Hooper isn’t in Larsson’s class, Samaras isn’t as deadly as Hartson, Broon isn’t the player that Petrov was and no-one at Celtic Park now could lace Moravcik’s boots.
The money simply isn’t there to acquire ready-made players of that quality and, unlike some clubs, Celtic have no intention of exterminating themselves by spending money which they don’t have or by borrowing money which they can never pay back.

Celtic are competing against top-flight professional clubs who, rightly, are keen to test themselves against the best team in the country and one of the current European elite.
There are almost certainly going to be lots of days like yesterday when Celtic fire blanks.
But they’ll probably have far fewer of them than any other SPL club and so Celtic remain hot favourites to win the league.

That’s good enough for me.
It’s probably good enough for many of us who endured supporting Celtic during periods such as the trophy famine from 1989 until 1998.
The barren period was temporarily alleviated only by a solitary, scrappy Scottish Cup win against the now-defunct Airdrieonians FC in 1995.

The victory was celebrated as if we had won the European Cup again with the trophy being paraded through the streets from Hampden to Celtic Park.
Grim times.

That was a period when sometimes we couldn’t even qualify for Europe at any level, far less reach the last 16 of the top tournament while topping the league.
And whenever we did limp into one of the lower UEFA tournaments, we were almost invariably picked off in the early rounds by teams of journeymen who were still canny enough to pick off our naive, “entertaining”, cavalry charge mentality.

Neuchatel Xamax couldn’t believe their luck and had the tie wrapped up before the first leg even reached half-time.
Partizan Belgrade scored a last minute goal on the counter-attack to turn an impending defeat into victory while Celtic didn’t even have the savvy to run down the clock with a late substitution or take the ball into the corners while leading 6-5 on aggregate.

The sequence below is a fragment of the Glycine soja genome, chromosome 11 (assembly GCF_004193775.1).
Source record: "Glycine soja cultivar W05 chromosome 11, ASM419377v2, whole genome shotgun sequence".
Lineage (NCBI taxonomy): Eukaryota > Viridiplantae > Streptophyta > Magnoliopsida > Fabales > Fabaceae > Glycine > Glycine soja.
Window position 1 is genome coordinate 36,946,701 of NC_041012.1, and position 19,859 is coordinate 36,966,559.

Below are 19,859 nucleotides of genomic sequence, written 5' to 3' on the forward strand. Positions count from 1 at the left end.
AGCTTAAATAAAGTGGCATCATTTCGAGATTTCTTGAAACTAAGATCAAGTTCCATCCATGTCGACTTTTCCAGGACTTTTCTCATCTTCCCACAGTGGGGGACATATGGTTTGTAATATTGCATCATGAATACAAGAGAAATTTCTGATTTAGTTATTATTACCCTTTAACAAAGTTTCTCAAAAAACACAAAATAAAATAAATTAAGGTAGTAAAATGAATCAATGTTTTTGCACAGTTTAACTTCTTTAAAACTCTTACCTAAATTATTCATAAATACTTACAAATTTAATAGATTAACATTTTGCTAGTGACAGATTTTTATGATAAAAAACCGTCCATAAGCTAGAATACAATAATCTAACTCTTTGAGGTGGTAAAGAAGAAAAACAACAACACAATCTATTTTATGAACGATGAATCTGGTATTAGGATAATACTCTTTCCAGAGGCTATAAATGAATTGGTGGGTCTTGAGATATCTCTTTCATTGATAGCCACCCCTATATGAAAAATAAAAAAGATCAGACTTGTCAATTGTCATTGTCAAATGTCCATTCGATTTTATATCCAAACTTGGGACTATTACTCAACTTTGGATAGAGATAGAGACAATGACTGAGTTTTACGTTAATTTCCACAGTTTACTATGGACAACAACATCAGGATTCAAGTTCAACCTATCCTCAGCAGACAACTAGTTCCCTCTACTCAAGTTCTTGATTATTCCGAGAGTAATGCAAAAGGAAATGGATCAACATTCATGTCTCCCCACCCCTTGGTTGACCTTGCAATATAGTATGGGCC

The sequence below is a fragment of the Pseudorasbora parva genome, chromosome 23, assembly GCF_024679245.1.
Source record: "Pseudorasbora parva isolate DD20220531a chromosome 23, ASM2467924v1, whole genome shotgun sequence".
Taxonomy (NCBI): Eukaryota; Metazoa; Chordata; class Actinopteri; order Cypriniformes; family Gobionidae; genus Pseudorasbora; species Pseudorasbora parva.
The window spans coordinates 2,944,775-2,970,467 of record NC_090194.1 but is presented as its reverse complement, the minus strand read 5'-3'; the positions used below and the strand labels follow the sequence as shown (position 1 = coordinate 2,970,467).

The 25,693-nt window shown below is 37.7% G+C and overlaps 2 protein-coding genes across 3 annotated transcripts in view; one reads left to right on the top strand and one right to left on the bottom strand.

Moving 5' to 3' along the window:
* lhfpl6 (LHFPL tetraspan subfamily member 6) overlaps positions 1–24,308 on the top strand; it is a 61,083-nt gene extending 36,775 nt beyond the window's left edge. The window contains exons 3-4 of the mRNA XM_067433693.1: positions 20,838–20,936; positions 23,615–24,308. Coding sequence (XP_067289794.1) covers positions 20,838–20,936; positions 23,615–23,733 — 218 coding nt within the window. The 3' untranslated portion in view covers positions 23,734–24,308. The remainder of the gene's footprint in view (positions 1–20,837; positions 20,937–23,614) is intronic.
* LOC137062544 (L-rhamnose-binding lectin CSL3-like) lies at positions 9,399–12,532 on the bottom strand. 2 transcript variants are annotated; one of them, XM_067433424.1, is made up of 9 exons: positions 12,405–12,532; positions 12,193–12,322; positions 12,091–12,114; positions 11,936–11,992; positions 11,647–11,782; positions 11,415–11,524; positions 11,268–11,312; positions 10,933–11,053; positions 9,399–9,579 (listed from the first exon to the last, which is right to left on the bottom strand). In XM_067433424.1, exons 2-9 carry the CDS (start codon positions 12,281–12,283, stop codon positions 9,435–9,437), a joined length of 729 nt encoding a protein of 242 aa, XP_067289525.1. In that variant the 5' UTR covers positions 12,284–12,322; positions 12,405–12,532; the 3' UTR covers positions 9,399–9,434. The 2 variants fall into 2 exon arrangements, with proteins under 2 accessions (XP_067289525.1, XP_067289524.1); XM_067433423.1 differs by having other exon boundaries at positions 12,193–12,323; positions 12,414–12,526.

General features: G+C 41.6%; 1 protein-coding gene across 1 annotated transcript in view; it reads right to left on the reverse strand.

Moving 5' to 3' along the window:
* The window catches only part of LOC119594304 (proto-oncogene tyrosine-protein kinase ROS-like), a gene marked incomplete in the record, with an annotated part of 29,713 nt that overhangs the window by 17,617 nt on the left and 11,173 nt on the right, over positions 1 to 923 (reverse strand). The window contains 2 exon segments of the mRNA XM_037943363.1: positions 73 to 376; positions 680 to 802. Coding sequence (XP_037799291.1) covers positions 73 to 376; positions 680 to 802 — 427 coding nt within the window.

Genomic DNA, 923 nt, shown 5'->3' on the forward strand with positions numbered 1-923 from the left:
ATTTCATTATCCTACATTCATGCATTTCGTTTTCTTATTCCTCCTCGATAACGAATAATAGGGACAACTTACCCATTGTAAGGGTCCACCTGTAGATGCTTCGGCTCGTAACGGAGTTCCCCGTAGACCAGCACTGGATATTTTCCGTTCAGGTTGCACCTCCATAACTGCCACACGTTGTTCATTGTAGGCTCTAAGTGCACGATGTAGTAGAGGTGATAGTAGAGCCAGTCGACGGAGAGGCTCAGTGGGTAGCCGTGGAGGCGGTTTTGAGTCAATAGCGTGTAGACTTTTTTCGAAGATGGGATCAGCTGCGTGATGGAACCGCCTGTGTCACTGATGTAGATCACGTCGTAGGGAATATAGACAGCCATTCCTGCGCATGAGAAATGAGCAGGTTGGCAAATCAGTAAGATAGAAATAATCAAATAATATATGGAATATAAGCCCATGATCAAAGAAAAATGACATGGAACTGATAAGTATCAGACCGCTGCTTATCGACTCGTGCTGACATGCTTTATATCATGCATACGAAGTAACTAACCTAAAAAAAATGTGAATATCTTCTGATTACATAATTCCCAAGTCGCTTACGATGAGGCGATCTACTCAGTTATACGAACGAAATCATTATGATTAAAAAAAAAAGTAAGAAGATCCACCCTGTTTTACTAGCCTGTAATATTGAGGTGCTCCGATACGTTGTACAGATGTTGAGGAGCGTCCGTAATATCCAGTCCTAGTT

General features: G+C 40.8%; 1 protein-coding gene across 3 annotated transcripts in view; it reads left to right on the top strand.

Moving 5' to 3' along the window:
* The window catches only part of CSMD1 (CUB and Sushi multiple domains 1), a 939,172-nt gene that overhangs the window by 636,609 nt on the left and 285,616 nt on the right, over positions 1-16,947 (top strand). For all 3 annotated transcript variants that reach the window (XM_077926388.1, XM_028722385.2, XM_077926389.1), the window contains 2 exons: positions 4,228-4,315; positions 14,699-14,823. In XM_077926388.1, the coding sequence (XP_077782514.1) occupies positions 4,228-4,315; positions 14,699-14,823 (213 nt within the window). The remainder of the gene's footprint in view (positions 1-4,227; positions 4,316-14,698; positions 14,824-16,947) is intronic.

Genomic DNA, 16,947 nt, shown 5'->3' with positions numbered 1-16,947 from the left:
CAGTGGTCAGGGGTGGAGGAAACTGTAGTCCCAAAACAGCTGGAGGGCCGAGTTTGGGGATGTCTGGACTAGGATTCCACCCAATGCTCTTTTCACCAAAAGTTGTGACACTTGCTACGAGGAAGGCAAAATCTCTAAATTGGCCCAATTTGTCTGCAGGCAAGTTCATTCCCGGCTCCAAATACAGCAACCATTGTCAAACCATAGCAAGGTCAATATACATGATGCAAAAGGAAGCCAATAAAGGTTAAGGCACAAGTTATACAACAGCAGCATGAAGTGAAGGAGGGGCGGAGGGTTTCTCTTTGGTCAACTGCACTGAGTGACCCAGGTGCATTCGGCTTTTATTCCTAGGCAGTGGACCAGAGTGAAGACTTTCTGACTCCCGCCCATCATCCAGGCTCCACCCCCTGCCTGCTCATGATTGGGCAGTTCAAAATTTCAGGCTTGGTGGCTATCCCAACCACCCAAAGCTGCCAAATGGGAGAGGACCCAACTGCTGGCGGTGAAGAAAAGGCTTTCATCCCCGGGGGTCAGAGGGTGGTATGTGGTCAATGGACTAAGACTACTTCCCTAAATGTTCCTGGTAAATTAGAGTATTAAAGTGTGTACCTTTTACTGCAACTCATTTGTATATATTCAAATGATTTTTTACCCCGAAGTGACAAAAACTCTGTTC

(To put Partizan’s quality in perspective it can be noted that they went on to lose both legs of their tie against Dinamo Bucharest who, in turn, lost home and away to Anderlecht who were then taken care of by Sampdoria.)
It took us decades to even start to learn how to play modern European football.

Now we are the Scottish Champions and we are likely to remain so for years.
We are going toe to toe with the very best teams in Europe and holding our own.
Many of the performances won’t be pleasing to the eye but I’ll happily settle for what we now have with no cheating Huns “competing” with us for the title and the occasional defeat at the hands of Hibs, Inverness or Kilmarnock while we eye up a possible place in the Champions League quarter-finals.

Just over a year ago there was a stampede of panic merchants calling for Neil Lennon’s dismissal in the wake of a 3-3 draw with Kilmarnock.
The Armageddon scenario at that time was that we had fallen so far behind the Huns that the league was done and dusted.
It wasn’t just Jelavic who was stupid enough to make that claim.
They were quite a few Hoops followers queuing up on various Celtic forums to demand the manager’s head while lamenting that Craig Whyte’s All Stars had disappeared over the horizon towards the SPL title.

Thank God that the baleful Orc Effect didn’t drive us off the course that we’re still on.
And praise be to Hector that it’s no longer a factor at all.
We now have time to develop into a respectable European force without having to worry about the Tax-Dodgers capitalising on any of our domestic stumbles.